LOS ANGELES — When the Ontario Reign open the American Hockey League’s Western Conference Finals tonight at Citizens Business Bank Arena (8:00 PM PDT), they will do so against a virtually unknown opponent.
Indeed, the Reign have not played the Lake Erie Monsters (AHL affiliate of the National Hockey League’s Columbus Blue Jackets) this season. As such, at least in terms of actual on-ice experience, the two teams know nothing about each other.
But there’s always video, scouting and good’ol phone calls.
“It’s good and bad,” Reign head coach Mike Stothers said about not having faced the Monsters when he spoke with the media on May 17 on video provided by the team. “They don’t have a book on us, either. That’s where you rely on your video and scouting—those resources, plus we always reach out to coaches who have played them a lot of times. I’m sure they’re doing the same. We’ve all got buddies in the league, so you hit those guys up.”
“We did that going into the end of the regular season, preparing for what could’ve been three opponents,” Stothers told the media after practice on May 18. “Then, as you’re playing the first round, you’ve got to do your homework, making sure you’re ready if you’re fortunate enough to get to the next round, so obviously, you’re [looking at] those two teams, and while we were playing San Diego, we were looking and hoping that we were going to face the winner of Grand Rapids and Lake Erie.”
“We’ve been watching every game [and] we’ve been breaking it down,” Stothers added. “We’ll tinker with a few things and work on what we need to do.”
Numbers-wise, the two teams are comparable, in terms of goals scored and goals allowed. But Lake Erie’s power play during the playoffs has been off the charts.
“It’s a good team,” Stothers noted. “We haven’t seen them in the regular season, but looking at their stats, I think our numbers were pretty similar in goals for and goals against. I guess the biggest difference has been between their power play during the regular season and their power play percentage in the playoffs, which is 28 or 29 [percent], which is really high.”
“We’re going to look at [their power play],” left wing (and Los Angeles Kings prospect) Michael Mersch told the media after practice on May 18. “I think it’s what? 29 percent? We’re just going to have to look at what they do, but it’s more about us and what we have to do, as a penalty-kill unit. It starts with not taking as many penalties.”
Lake Erie’s speed could be factor in the series.
“They look like they can skate,” Stothers noted. “They can get up the ice in a hurry. Their transition game is real good, so anything that’s turned over can be a problem. [Zach] Werenski, the defenseman, he gets up the ice, and brings a new dynamic to the back end, and I think they’ve got two really good goalies. They mostly went with [Joonas] Korpisalo, but [Anton] Forsberg comes in the last game and gets the job done.”
“Through the use of video, we’ve seen how they like to breakout—that’s what makes it tough, because they’ve got a number of different looks for their breakouts,” Stothers added. “In the [attacking] zone, there’s a lot of movement. The defensemen like to switch, at the top. I think they try to confuse you that way.”
Werenski was the Blue Jackets’ first round pick (eighth overall) in the 2015 NHL Draft. Korpisalo was selected by the Blue Jackets in the third round (62nd overall) in the 2012 NHL Entry Draft, and Forsberg was seventh round pick (188th overall) by Columbus in 2011.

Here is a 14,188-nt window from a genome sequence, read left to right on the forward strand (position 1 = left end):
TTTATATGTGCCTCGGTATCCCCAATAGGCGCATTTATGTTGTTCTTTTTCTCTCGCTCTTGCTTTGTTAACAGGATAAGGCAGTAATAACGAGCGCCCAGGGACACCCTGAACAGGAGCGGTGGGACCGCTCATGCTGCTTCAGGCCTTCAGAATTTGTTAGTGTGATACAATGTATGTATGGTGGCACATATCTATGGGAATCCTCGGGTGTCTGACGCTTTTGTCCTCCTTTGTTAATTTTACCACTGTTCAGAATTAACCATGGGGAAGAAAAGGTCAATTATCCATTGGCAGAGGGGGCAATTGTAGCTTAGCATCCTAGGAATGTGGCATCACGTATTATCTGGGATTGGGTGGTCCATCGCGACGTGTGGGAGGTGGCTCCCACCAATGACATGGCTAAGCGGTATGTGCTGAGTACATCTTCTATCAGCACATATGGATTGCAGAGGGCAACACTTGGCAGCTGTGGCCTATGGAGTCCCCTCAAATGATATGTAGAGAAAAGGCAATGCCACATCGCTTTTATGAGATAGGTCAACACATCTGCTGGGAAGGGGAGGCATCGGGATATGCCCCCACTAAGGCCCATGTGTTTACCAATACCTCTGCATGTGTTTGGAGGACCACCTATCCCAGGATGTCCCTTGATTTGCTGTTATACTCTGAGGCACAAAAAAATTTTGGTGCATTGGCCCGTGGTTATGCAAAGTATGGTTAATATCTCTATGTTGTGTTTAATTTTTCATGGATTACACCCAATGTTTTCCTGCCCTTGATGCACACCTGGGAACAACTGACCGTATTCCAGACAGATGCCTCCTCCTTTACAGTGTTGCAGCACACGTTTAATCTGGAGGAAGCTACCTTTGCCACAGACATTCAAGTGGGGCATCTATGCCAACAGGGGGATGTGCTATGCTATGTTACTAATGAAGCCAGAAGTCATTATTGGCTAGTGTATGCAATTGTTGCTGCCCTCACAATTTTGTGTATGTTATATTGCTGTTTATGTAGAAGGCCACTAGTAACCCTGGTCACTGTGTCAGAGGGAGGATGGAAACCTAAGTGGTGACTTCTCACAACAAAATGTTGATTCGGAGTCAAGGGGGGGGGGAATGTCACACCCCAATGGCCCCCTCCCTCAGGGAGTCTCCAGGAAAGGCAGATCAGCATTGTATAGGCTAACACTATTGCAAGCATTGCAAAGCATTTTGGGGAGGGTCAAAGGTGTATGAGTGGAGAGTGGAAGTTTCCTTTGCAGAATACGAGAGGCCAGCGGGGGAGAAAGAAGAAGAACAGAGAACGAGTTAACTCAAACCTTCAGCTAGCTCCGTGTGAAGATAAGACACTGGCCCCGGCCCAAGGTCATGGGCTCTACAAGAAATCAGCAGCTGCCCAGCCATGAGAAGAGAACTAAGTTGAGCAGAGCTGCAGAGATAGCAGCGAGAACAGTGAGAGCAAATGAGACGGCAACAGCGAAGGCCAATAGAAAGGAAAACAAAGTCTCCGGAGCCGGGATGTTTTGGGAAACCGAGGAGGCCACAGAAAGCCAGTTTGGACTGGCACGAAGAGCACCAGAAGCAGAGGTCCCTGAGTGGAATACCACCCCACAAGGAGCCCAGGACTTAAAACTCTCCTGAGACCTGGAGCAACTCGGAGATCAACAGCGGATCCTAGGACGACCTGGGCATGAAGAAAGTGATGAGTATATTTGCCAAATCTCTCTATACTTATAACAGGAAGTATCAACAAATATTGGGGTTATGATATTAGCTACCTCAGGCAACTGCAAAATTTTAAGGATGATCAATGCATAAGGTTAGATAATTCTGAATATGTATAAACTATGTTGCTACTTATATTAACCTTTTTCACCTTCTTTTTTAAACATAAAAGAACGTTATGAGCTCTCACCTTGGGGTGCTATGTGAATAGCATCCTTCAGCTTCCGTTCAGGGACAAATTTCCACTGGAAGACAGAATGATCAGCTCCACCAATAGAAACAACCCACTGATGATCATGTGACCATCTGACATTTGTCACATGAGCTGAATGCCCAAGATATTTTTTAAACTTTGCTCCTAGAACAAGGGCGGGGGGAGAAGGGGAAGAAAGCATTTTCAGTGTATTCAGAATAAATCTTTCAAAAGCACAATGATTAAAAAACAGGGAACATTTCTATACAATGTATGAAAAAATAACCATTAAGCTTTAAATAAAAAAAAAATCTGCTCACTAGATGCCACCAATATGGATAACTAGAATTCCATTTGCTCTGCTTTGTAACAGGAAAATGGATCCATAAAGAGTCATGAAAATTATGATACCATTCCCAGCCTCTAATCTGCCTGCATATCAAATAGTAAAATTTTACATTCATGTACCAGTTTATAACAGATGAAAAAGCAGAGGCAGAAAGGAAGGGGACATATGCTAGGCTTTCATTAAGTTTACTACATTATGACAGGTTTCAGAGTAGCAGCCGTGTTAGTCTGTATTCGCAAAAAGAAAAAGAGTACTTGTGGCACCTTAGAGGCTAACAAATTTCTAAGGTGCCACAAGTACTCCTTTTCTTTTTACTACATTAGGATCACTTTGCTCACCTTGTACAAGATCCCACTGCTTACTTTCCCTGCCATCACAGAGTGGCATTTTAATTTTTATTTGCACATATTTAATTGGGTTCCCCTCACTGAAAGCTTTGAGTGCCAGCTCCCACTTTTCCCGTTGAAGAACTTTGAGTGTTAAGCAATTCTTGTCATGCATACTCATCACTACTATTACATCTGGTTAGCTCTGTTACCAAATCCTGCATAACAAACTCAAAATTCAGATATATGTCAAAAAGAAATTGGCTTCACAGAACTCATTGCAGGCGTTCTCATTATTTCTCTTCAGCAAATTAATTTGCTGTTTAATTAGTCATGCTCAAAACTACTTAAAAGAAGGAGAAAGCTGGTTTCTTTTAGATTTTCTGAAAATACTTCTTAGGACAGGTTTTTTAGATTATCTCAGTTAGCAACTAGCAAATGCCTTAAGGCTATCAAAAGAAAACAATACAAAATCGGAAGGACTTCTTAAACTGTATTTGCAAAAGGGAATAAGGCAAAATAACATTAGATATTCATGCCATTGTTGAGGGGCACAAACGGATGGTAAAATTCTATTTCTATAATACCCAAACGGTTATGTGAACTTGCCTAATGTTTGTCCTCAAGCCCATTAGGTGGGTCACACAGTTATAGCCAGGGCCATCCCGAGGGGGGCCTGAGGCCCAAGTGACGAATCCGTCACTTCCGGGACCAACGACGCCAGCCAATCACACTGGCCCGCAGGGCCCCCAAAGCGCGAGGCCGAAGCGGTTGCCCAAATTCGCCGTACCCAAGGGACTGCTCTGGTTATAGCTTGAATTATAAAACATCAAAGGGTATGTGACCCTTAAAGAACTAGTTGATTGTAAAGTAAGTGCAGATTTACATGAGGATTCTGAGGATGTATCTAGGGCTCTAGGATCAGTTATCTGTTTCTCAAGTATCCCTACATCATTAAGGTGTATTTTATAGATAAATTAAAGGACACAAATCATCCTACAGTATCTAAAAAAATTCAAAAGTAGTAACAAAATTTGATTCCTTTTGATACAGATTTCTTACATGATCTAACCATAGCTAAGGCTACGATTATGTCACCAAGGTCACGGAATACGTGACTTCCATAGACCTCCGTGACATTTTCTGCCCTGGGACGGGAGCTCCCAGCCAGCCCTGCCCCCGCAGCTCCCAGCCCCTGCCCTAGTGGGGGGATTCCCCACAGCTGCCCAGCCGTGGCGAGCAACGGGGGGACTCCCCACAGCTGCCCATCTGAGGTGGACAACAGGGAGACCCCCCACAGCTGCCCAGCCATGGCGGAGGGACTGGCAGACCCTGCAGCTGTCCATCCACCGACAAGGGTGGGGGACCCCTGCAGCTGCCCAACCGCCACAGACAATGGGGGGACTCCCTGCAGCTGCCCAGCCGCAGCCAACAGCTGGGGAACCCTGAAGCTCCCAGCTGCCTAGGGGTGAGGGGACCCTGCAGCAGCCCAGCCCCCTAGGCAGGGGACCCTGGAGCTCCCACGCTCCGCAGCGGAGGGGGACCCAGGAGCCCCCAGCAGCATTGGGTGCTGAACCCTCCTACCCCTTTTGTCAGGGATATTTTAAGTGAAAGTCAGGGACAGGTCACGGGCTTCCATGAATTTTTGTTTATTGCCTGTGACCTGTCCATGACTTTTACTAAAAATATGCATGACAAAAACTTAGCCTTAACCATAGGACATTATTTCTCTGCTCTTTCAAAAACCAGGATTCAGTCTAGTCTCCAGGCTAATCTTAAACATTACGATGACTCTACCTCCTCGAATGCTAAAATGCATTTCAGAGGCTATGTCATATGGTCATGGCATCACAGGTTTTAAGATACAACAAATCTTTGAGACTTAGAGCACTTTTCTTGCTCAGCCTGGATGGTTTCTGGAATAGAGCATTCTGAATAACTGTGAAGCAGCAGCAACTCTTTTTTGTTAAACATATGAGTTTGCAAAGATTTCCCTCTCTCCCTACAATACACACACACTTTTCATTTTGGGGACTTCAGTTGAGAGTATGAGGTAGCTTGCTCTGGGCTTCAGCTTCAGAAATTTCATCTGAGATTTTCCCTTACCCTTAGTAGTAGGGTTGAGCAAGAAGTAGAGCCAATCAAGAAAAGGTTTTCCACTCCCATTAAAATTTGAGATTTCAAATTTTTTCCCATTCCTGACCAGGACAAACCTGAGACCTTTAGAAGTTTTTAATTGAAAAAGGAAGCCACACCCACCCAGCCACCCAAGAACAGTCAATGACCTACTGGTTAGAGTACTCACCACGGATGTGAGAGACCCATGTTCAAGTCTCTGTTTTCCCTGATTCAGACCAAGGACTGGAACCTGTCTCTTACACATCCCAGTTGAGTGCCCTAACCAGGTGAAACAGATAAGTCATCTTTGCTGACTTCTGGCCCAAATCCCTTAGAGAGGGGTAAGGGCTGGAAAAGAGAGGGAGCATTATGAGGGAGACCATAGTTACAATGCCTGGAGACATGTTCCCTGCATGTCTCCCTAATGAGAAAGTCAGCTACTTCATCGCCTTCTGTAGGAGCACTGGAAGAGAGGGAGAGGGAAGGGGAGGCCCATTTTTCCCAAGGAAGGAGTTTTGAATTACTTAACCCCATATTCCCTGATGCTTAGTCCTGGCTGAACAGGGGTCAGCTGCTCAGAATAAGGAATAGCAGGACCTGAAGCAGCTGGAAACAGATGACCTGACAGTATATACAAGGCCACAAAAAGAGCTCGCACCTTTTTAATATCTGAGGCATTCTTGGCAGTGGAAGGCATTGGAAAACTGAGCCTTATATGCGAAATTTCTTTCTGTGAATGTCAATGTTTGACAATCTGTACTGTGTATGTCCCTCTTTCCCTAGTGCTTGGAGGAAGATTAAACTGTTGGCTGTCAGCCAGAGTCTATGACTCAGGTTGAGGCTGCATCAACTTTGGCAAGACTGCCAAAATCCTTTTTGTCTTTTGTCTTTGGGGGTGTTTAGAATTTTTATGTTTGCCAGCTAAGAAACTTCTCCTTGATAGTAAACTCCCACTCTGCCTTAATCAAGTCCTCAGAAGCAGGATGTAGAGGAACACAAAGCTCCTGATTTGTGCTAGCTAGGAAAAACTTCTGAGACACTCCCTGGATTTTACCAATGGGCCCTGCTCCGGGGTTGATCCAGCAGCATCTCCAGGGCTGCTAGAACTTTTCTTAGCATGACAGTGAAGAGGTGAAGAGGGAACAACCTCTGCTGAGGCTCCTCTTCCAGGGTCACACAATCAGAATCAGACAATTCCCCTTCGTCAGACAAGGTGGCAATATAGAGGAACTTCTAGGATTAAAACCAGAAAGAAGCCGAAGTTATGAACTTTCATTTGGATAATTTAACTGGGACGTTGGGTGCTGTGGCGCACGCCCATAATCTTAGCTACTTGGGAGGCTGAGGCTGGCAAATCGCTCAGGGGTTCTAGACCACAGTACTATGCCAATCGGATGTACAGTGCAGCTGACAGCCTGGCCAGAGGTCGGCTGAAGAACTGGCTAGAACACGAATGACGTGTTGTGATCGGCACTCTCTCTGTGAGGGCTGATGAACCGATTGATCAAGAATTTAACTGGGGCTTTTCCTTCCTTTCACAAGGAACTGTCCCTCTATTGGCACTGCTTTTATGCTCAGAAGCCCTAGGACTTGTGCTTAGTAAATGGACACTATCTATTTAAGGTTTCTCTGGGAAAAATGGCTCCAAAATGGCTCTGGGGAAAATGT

Despite the uncertainty that comes with not having faced their opponent this season, the Reign aren’t concerned, not after having faced the same situation last season during the 2015 Calder Cup Final.
“It’s pretty interesting,” center Nic Dowd, also a Kings prospect, said after practice on May 18. “Last year, we played Utica. It’s a little strange, going into an arena against a team you haven’t played before, especially within your conference. I don’t think it poses any challenges that both teams can’t overcome, but obviously, will be really important.”
“We watched a little today,” Dowd added. “They’re a very talented team to be where they were during the year, and then, to get to this point. Good goaltending, good defensemen, so it’ll be a challenge.”
“With each playoff series comes its own problems and issues that you have to overcome. With the previous one, we played that team so many times, walking into games, you knew what to expect, and they knew what to expect from us, too. This time, [Stothers] said it best. You can watch as much video as you want. But it’s not about what they do. It’s about what we do.”
That’s exactly the mantra the Reign are operating under.
“When you watch these teams, there’s always going to be some subtle differences,” said Stothers. “But the game is the way it is, so I think if we play our game the way we can play it, I think that’s important to us.”
“I don’t want to have to think too much about what the opposition is doing,” added Stothers. “Let’s be aware of what their tendencies are. [We’ll look at] their face-off plays, their power play, their penalty-kill, of course. [But] the game is what it is. Nobody can re-invent the game, so we’ll look at some of those things and draw up a game plan. [Over] the next few days, we’ll work on our game, and what we want to accomplish.”
“We’ve had some good successes here, as a team, and actually, moving out here on the West Coast, we’ve played some new teams in the beginning of the year,” Mersch noted. “We’re just going to play our game, focus on what we have to do, and go from there.”
LEAD PHOTO: Ontario Reign center Nic Dowd. Photo: David Sheehan/CaliShooterOne Photography.
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